Riverside Station, Trago MillsRiverside Station, Trago Mills

A narrow gauge railway with steam hauled trains is one of the attractions within the popular Trago Mills shopping complex.  © Copyright Richard Dorrell and licensed for reuse under this Creative Commons Licence.

 Originally the railway was a 1 mile (1.6 km) double loop around two lakes with one station, ‘Trago Central’, but in 2006 the railway grew over 1⁄2 miles (805 m), with an extension taking it to Trago’s front car park. A three-track terminus and turntable was built and named the ‘Riverside Station’. A third station was added in 2008, located at the far end of the Trago site on one of the original sections of line; this was named ‘Goose Glen Halt’. This was constructed in the hope that shoppers would use the ride to return to their vehicles, a near half-mile uphill walk from the main shopping complex.

Santa's Diese;Diesel hauled train – Trago Mills

A two loco service for trips to Santa’s Grotto. The line has both steam and diesel miniature locomotives. The diesel was sharing with the US style steam locomotive No. 24.  © Copyright Chris Allen and licensed for reuse under this Creative Commons Licence.

 Over a section of this line, the railway climbs one of the steepest inclines for any non rack railway in the UK. The railway is a member of Britains Great Little Railways

Min Rly Taking waterMiniature railway, Trago Mills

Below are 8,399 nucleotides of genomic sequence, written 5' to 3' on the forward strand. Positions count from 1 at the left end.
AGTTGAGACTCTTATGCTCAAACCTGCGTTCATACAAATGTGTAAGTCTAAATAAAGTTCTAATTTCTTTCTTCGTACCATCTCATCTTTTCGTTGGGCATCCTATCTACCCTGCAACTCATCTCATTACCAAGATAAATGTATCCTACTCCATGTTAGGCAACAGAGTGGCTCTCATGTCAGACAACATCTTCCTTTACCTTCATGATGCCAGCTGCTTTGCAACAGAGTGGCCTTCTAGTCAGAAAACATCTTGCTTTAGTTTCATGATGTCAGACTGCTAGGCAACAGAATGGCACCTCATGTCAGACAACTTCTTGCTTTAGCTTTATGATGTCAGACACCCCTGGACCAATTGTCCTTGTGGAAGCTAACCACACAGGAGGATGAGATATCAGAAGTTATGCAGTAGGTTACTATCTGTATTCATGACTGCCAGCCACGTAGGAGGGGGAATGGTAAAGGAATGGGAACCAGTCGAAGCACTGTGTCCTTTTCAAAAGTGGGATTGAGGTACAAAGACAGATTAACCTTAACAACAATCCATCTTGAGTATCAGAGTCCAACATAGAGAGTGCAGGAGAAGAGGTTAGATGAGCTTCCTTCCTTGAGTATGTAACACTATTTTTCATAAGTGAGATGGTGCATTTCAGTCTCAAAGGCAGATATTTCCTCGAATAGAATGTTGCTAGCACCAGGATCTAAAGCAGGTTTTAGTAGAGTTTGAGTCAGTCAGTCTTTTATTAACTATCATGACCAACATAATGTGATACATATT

An excellent live steam experience with a two mile run, three stations, lots of scenery and a hop-on hop-off all day ticket is £2. Very popular on this particular day. The loco is one four steam engines – No.24 Sandy River 2-6-2 tender engine based on the Sandy River and Rangley Lakes railway in New England. Built by Clarkson, Vere & Nicholson and completed in 1991. See – Link  © Copyright Chris Allen and licensed for reuse under this Creative Commons Licence.

Steam Locomotives of a More Leisurely Era 1908 – ‘Pacific’ Great Western Railway

Steam Locomotives of a More Leisurely Era

1908 – ‘Pacific’

Great Western Railway 

The Great BearThe engine as running in 1920.

This famous engine, No. 111 ‘The Great Bear’, was the sole representative of its class.  It was for many years the only main line ‘Pacific’ in the country, and although this type was later extensively used by the LMS, LNER and Southern Railways, it was never revived on the GWR.  It was the most powerful engine in the country in its day, but owing to its weight had to be restricted to  the main line between London and Bristol, and that was probably the reason why the class was never multiplied.  In 1924 it was rebuilt as a 4-6-0 of the ‘Castle’ class, and renamed ‘Viscount Churchill’.  In this form it lasted until 1953.